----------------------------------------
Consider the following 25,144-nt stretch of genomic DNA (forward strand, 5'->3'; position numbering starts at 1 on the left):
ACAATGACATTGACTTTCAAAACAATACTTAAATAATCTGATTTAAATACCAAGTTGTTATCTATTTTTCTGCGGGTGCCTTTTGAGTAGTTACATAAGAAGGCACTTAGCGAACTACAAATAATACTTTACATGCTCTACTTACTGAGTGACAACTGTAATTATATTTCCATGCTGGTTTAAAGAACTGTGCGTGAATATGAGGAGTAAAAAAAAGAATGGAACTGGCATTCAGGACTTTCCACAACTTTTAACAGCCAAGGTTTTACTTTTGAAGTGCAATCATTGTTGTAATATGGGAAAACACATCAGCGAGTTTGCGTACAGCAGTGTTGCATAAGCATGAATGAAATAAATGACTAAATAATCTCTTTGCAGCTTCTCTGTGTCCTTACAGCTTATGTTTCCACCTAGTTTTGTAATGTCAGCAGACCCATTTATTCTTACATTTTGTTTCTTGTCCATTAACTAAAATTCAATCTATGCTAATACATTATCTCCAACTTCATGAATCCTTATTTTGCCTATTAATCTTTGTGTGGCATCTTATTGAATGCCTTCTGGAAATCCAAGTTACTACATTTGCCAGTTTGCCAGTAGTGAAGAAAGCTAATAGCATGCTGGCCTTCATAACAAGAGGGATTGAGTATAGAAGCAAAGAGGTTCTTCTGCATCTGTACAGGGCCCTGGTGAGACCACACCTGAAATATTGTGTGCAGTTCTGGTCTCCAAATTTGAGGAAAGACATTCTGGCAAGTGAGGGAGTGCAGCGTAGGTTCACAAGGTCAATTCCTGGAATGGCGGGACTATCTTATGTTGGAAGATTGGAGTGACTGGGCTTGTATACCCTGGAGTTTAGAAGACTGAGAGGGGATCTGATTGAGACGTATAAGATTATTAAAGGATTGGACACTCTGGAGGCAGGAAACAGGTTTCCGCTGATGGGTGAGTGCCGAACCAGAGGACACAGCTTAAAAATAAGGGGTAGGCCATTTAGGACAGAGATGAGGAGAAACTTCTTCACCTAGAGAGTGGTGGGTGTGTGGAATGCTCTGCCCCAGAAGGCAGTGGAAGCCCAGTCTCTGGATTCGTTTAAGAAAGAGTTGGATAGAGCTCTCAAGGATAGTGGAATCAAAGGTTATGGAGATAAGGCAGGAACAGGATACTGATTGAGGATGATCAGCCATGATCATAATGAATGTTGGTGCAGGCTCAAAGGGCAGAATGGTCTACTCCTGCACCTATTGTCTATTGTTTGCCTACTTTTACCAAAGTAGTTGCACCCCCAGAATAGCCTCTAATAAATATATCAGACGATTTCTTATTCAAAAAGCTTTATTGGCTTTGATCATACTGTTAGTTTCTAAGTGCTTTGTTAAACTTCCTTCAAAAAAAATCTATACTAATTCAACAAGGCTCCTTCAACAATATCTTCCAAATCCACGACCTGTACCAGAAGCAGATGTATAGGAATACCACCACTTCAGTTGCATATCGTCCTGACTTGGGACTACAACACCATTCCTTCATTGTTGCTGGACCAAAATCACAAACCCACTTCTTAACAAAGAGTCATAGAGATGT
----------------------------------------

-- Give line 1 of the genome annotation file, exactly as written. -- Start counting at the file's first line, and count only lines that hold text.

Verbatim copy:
Consider the following 25,144-nt stretch of genomic DNA (forward strand, 5'->3'; position numbering starts at 1 on the left):